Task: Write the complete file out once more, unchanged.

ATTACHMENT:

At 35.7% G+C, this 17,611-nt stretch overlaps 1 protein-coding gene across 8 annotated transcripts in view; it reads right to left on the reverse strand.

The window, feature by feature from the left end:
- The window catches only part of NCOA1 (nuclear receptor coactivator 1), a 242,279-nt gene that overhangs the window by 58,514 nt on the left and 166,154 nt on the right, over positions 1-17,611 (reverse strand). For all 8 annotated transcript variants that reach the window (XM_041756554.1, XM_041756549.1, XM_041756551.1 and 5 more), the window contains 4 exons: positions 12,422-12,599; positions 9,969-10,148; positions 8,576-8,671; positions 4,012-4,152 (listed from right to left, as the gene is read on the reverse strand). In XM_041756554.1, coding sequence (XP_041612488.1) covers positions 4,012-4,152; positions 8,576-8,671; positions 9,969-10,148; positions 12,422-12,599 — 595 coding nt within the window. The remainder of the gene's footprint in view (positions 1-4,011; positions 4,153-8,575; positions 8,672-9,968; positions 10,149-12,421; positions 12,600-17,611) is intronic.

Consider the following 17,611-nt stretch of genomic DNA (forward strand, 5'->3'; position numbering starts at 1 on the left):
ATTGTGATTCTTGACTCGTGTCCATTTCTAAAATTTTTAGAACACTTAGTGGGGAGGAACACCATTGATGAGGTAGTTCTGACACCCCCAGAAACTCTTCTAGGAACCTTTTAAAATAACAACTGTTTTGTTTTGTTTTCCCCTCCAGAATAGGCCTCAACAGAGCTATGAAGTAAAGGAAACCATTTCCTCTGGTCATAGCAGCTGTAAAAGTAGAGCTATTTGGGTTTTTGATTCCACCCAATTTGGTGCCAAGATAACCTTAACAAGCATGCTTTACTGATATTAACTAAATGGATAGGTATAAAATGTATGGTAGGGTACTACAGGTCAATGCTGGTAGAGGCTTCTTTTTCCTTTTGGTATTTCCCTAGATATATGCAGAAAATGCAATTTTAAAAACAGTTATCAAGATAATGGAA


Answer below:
At 35.7% G+C, this 17,611-nt stretch overlaps 1 protein-coding gene across 8 annotated transcripts in view; it reads right to left on the reverse strand.

The window, feature by feature from the left end:
- The window catches only part of NCOA1 (nuclear receptor coactivator 1), a 242,279-nt gene that overhangs the window by 58,514 nt on the left and 166,154 nt on the right, over positions 1-17,611 (reverse strand). For all 8 annotated transcript variants that reach the window (XM_041756554.1, XM_041756549.1, XM_041756551.1 and 5 more), the window contains 4 exons: positions 12,422-12,599; positions 9,969-10,148; positions 8,576-8,671; positions 4,012-4,152 (listed from right to left, as the gene is read on the reverse strand). In XM_041756554.1, coding sequence (XP_041612488.1) covers positions 4,012-4,152; positions 8,576-8,671; positions 9,969-10,148; positions 12,422-12,599 — 595 coding nt within the window. The remainder of the gene's footprint in view (positions 1-4,011; positions 4,153-8,575; positions 8,672-9,968; positions 10,149-12,421; positions 12,600-17,611) is intronic.

Consider the following 17,611-nt stretch of genomic DNA (forward strand, 5'->3'; position numbering starts at 1 on the left):
ATTGTGATTCTTGACTCGTGTCCATTTCTAAAATTTTTAGAACACTTAGTGGGGAGGAACACCATTGATGAGGTAGTTCTGACACCCCCAGAAACTCTTCTAGGAACCTTTTAAAATAACAACTGTTTTGTTTTGTTTTCCCCTCCAGAATAGGCCTCAACAGAGCTATGAAGTAAAGGAAACCATTTCCTCTGGTCATAGCAGCTGTAAAAGTAGAGCTATTTGGGTTTTTGATTCCACCCAATTTGGTGCCAAGATAACCTTAACAAGCATGCTTTACTGATATTAACTAAATGGATAGGTATAAAATGTATGGTAGGGTACTACAGGTCAATGCTGGTAGAGGCTTCTTTTTCCTTTTGGTATTTCCCTAGATATATGCAGAAAATGCAATTTTAAAAACAGTTATCAAGATAATGGAA